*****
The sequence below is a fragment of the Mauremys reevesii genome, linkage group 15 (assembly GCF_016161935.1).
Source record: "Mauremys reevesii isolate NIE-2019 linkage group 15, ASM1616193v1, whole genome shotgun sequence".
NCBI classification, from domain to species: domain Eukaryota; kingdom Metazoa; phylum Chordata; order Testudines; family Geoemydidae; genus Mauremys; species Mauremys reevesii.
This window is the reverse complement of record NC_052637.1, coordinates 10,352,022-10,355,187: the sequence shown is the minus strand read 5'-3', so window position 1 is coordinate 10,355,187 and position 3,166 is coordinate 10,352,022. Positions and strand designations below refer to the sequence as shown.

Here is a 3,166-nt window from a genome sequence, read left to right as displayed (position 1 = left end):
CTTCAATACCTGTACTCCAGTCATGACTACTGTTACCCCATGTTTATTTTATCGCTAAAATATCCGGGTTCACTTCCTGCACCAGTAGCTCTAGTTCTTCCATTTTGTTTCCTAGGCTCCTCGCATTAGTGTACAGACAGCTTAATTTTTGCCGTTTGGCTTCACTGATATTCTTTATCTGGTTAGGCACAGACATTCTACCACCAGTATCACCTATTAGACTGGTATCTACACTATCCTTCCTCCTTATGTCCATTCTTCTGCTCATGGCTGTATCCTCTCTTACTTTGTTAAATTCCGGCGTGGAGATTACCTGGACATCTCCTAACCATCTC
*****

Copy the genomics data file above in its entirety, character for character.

The sequence below is a fragment of the Mauremys reevesii genome, linkage group 15 (assembly GCF_016161935.1).
Source record: "Mauremys reevesii isolate NIE-2019 linkage group 15, ASM1616193v1, whole genome shotgun sequence".
NCBI classification, from domain to species: domain Eukaryota; kingdom Metazoa; phylum Chordata; order Testudines; family Geoemydidae; genus Mauremys; species Mauremys reevesii.
This window is the reverse complement of record NC_052637.1, coordinates 10,352,022-10,355,187: the sequence shown is the minus strand read 5'-3', so window position 1 is coordinate 10,355,187 and position 3,166 is coordinate 10,352,022. Positions and strand designations below refer to the sequence as shown.

Here is a 3,166-nt window from a genome sequence, read left to right as displayed (position 1 = left end):
CTTCAATACCTGTACTCCAGTCATGACTACTGTTACCCCATGTTTATTTTATCGCTAAAATATCCGGGTTCACTTCCTGCACCAGTAGCTCTAGTTCTTCCATTTTGTTTCCTAGGCTCCTCGCATTAGTGTACAGACAGCTTAATTTTTGCCGTTTGGCTTCACTGATATTCTTTATCTGGTTAGGCACAGACATTCTACCACCAGTATCACCTATTAGACTGGTATCTACACTATCCTTCCTCCTTATGTCCATTCTTCTGCTCATGGCTGTATCCTCTCTTACTTTGTTAAATTCCGGCGTGGAGATTACCTGGACATCTCCTAACCATCTC